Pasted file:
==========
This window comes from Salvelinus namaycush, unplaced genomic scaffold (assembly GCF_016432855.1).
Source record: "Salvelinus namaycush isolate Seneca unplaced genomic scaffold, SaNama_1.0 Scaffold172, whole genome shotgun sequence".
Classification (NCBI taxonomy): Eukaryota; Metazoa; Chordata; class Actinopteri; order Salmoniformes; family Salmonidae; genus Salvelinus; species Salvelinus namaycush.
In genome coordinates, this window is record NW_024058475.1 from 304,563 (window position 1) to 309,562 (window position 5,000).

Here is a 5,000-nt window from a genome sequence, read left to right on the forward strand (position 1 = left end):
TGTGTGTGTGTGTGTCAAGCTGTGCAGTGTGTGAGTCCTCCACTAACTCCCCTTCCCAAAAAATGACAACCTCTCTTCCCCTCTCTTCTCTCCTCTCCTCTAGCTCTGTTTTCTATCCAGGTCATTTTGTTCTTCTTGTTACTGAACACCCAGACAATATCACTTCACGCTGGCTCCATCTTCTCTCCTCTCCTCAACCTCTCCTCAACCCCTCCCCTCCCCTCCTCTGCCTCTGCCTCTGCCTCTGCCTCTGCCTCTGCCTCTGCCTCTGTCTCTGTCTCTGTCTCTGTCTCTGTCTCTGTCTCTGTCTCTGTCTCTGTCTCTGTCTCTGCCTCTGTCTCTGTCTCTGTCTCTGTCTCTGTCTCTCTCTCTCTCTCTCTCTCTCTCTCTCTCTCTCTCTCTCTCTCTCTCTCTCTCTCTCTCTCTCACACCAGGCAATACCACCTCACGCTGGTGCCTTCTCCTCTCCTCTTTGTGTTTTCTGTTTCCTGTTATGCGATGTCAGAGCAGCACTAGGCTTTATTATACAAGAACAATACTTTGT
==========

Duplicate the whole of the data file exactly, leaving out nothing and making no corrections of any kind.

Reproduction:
This window comes from Salvelinus namaycush, unplaced genomic scaffold (assembly GCF_016432855.1).
Source record: "Salvelinus namaycush isolate Seneca unplaced genomic scaffold, SaNama_1.0 Scaffold172, whole genome shotgun sequence".
Classification (NCBI taxonomy): Eukaryota; Metazoa; Chordata; class Actinopteri; order Salmoniformes; family Salmonidae; genus Salvelinus; species Salvelinus namaycush.
In genome coordinates, this window is record NW_024058475.1 from 304,563 (window position 1) to 309,562 (window position 5,000).

Here is a 5,000-nt window from a genome sequence, read left to right on the forward strand (position 1 = left end):
TGTGTGTGTGTGTGTCAAGCTGTGCAGTGTGTGAGTCCTCCACTAACTCCCCTTCCCAAAAAATGACAACCTCTCTTCCCCTCTCTTCTCTCCTCTCCTCTAGCTCTGTTTTCTATCCAGGTCATTTTGTTCTTCTTGTTACTGAACACCCAGACAATATCACTTCACGCTGGCTCCATCTTCTCTCCTCTCCTCAACCTCTCCTCAACCCCTCCCCTCCCCTCCTCTGCCTCTGCCTCTGCCTCTGCCTCTGCCTCTGCCTCTGCCTCTGTCTCTGTCTCTGTCTCTGTCTCTGTCTCTGTCTCTGTCTCTGTCTCTGTCTCTGTCTCTGCCTCTGTCTCTGTCTCTGTCTCTGTCTCTGTCTCTCTCTCTCTCTCTCTCTCTCTCTCTCTCTCTCTCTCTCTCTCTCTCTCTCTCTCTCTCTCTCACACCAGGCAATACCACCTCACGCTGGTGCCTTCTCCTCTCCTCTTTGTGTTTTCTGTTTCCTGTTATGCGATGTCAGAGCAGCACTAGGCTTTATTATACAAGAACAATACTTTGT